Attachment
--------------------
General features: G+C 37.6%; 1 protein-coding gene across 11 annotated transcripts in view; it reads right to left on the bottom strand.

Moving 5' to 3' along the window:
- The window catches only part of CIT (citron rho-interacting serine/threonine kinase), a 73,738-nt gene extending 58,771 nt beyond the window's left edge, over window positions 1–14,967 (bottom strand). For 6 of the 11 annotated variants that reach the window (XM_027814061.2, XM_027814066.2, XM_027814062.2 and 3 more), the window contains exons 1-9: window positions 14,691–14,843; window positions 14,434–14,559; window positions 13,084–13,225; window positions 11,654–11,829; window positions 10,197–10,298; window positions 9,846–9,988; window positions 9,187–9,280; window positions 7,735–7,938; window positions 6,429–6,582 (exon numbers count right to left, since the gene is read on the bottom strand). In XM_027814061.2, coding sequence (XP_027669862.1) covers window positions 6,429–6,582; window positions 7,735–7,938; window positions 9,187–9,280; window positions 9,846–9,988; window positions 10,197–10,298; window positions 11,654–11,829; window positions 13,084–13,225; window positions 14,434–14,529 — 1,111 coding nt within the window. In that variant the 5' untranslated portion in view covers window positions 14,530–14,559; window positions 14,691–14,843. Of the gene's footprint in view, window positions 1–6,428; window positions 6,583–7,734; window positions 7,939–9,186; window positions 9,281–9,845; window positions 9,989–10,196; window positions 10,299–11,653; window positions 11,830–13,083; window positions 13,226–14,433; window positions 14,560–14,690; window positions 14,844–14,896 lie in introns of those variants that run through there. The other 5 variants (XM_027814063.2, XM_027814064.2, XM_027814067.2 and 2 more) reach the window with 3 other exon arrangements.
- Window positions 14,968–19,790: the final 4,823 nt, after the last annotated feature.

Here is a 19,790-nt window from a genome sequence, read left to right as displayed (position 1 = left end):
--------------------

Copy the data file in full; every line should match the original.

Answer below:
General features: G+C 37.6%; 1 protein-coding gene across 11 annotated transcripts in view; it reads right to left on the bottom strand.

Moving 5' to 3' along the window:
- The window catches only part of CIT (citron rho-interacting serine/threonine kinase), a 73,738-nt gene extending 58,771 nt beyond the window's left edge, over window positions 1–14,967 (bottom strand). For 6 of the 11 annotated variants that reach the window (XM_027814061.2, XM_027814066.2, XM_027814062.2 and 3 more), the window contains exons 1-9: window positions 14,691–14,843; window positions 14,434–14,559; window positions 13,084–13,225; window positions 11,654–11,829; window positions 10,197–10,298; window positions 9,846–9,988; window positions 9,187–9,280; window positions 7,735–7,938; window positions 6,429–6,582 (exon numbers count right to left, since the gene is read on the bottom strand). In XM_027814061.2, coding sequence (XP_027669862.1) covers window positions 6,429–6,582; window positions 7,735–7,938; window positions 9,187–9,280; window positions 9,846–9,988; window positions 10,197–10,298; window positions 11,654–11,829; window positions 13,084–13,225; window positions 14,434–14,529 — 1,111 coding nt within the window. In that variant the 5' untranslated portion in view covers window positions 14,530–14,559; window positions 14,691–14,843. Of the gene's footprint in view, window positions 1–6,428; window positions 6,583–7,734; window positions 7,939–9,186; window positions 9,281–9,845; window positions 9,989–10,196; window positions 10,299–11,653; window positions 11,830–13,083; window positions 13,226–14,433; window positions 14,560–14,690; window positions 14,844–14,896 lie in introns of those variants that run through there. The other 5 variants (XM_027814063.2, XM_027814064.2, XM_027814067.2 and 2 more) reach the window with 3 other exon arrangements.
- Window positions 14,968–19,790: the final 4,823 nt, after the last annotated feature.

Here is a 19,790-nt window from a genome sequence, read left to right as displayed (position 1 = left end):